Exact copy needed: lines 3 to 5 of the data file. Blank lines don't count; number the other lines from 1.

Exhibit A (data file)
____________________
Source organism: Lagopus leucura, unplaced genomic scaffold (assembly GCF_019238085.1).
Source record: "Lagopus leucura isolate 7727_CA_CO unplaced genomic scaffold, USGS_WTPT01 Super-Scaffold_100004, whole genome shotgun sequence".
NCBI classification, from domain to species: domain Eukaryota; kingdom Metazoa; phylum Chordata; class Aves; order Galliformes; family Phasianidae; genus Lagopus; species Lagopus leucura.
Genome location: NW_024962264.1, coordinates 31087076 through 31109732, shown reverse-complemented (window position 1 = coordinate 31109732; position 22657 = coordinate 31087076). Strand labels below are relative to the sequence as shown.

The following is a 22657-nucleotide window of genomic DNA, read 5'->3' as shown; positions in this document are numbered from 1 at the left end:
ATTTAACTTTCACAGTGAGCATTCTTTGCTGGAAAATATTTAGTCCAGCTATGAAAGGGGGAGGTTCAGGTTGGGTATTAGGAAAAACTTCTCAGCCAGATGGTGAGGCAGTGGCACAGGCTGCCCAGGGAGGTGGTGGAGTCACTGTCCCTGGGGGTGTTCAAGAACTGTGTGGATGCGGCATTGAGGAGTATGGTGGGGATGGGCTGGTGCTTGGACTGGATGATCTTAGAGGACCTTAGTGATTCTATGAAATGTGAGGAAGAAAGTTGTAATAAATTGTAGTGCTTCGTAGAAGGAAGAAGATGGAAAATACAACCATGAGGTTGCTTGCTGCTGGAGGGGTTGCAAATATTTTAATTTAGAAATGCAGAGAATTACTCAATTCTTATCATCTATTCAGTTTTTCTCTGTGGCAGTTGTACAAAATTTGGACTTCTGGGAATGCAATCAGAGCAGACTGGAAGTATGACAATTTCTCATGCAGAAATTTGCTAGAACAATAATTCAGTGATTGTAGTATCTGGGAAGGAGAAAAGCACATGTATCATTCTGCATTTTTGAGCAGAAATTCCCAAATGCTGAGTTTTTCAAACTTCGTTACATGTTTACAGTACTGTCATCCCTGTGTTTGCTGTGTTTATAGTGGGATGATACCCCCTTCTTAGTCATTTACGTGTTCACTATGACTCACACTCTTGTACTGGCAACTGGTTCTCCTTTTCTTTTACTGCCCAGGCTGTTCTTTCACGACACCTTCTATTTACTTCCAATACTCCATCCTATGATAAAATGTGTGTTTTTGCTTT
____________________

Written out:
NCBI classification, from domain to species: domain Eukaryota; kingdom Metazoa; phylum Chordata; class Aves; order Galliformes; family Phasianidae; genus Lagopus; species Lagopus leucura.
Genome location: NW_024962264.1, coordinates 31087076 through 31109732, shown reverse-complemented (window position 1 = coordinate 31109732; position 22657 = coordinate 31087076). Strand labels below are relative to the sequence as shown.

The following is a 22657-nucleotide window of genomic DNA, read 5'->3' as shown; positions in this document are numbered from 1 at the left end: